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The Toxin Of Fatigue
by [?]

“I have had to work very hurriedly this morning,” Craig continued, “but it has only been covering ground over which I have already gone. I was already studying a peculiar toxin. And from the fluid I obtained from Murchie’s body, I have been able to calculate that a deadly dose of that same powerful poison killed him.”

Kennedy plunged directly from this startling revelation into his proof.

“Perhaps you have heard of the famous German scientist, Weichardt, of Berlin,” he resumed, “and his remarkable investigations into the toxin of fatigue. Scientists define fatigue as the more or less complete loss of the power of muscles to respond to stimulation due to their normal activity. An interval of rest is usually enough to bring about their return to some degree of power. But for complete return to normal condition, a long interval may be necessary.

“As the result of chemical changes which occur in a muscle from contraction, certain substances are formed which depress or inhibit the power of contraction. Extracts made from the fatigued muscles of one frog, for instance, when injected into the circulation of another frog bring on an appearance of fatigue in the latter. Extracts from unfatigued muscles give no such results. More than that, the production of this toxin of fatigue by the exercise of one set of muscles, such as those of the legs in walking, greatly diminishes the amount of work obtainable from other unused muscles, such as those of the arms.”

Kennedy went on, looking at the sleeping guinea-pig rather than at us:

“Weichardt has isolated from fatigued muscles a true toxin of a chemical and physical nature, like the bacterial toxins, which, when introduced into the blood, gives rise to the phenomena of fatigue. This is the toxin of fatigue–kenotoxin. Those who have studied the subject have found at least three fatigue substances–free sarcolactic acid, carbon dioxide, and monopotassium phosphate, which is so powerful that, after the injection of one-fifteenth of a gram, the poisoned muscle shows signs of fatigue and is scarcely able to lift a weight easily lifted in normal conditions. Other fatigue products may be discovered; but, if present in large quantity or in small quantity for a long time, each of the substances I have named will cause depression or fatigue of muscles.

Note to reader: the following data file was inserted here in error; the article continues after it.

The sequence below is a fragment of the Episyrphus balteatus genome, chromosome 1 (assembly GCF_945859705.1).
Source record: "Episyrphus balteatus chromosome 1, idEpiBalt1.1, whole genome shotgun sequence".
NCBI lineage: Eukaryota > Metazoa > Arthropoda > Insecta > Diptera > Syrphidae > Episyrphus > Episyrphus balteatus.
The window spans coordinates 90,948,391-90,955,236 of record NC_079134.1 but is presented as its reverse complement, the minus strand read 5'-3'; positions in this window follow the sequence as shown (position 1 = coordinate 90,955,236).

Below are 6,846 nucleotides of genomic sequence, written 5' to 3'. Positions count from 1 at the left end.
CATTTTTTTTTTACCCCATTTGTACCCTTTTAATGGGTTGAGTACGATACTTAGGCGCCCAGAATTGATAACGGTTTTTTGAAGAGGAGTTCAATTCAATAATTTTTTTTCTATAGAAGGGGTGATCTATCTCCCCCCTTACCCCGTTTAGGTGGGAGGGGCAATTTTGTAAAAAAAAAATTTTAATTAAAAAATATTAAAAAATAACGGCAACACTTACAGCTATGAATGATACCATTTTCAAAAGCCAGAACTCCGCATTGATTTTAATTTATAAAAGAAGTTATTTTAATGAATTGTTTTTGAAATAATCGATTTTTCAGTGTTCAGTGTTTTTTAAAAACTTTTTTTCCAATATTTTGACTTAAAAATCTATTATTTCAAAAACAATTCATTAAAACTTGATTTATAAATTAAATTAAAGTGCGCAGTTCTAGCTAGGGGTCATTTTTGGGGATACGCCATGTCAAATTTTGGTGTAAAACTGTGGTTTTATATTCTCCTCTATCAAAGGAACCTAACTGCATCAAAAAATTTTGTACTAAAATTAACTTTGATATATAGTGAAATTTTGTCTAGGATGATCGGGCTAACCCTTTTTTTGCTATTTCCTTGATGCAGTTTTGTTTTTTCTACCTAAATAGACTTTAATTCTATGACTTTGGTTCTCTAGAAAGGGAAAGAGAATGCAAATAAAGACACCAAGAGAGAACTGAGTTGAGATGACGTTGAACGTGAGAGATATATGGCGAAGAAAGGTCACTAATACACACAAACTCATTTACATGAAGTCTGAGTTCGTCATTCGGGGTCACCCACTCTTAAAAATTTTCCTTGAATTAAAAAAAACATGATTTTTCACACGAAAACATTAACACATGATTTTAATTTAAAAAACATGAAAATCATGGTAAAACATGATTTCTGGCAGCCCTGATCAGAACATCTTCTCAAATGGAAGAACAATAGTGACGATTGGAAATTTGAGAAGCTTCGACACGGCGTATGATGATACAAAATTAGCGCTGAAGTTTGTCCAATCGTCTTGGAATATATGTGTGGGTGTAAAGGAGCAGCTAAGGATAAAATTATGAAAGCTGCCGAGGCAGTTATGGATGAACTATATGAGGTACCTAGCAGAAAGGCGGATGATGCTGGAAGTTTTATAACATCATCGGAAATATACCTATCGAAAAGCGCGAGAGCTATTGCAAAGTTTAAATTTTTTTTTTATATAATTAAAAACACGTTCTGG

“Further than that,” continued Kennedy, “the depressing influence of these substances on what is known as striated muscle–heart muscle–is well known. The physician at the Idlewild might very well have mistaken the cause of the relaxation of Murchie’s heart. For German investigators have also found that the toxin of fatigue, when injected into the circulation of a fresh animal, may not only bring on fatigue but may even cause death–as it did finally here.” Kennedy paused. “Lady Lee,” he said, looking from one to the other of his audience keenly, “Lady Lee was the first victim of the fiendish cunning of this–“

A shrill voice interrupted.

“But Lady Lee won the race!”

It was McGee, the jockey. Kennedy looked at him a moment, then tapped another beaker on the table before him.

“Weichardt has also obtained, by the usual methods,” he replied, “an antitoxin with the power of neutralizing the fatigue properties of the toxin. You thought Lady Lee was not friendly with strangers that morning at the track. She was not, when the stranger jabbed a needle into her neck and pumped an extra large dose of the antitoxin of fatigue into her just in time to neutralize, before the race, the long series of injections of fatigue toxin.”

Kennedy was now traveling rapidly toward the point which he had in view. He drew from his pocket the little bottle which he had picked up that night in the cabaret saloon.

“One word more,” he said, as he held up the bottle and faced Cecilie Safford, who was now trembling like a leaf ready to fall: “If one with shattered nerves were unable to sleep, can you imagine what would be a most ideal sedative–especially if to take almost any other drug would be merely to substitute that habit for another?”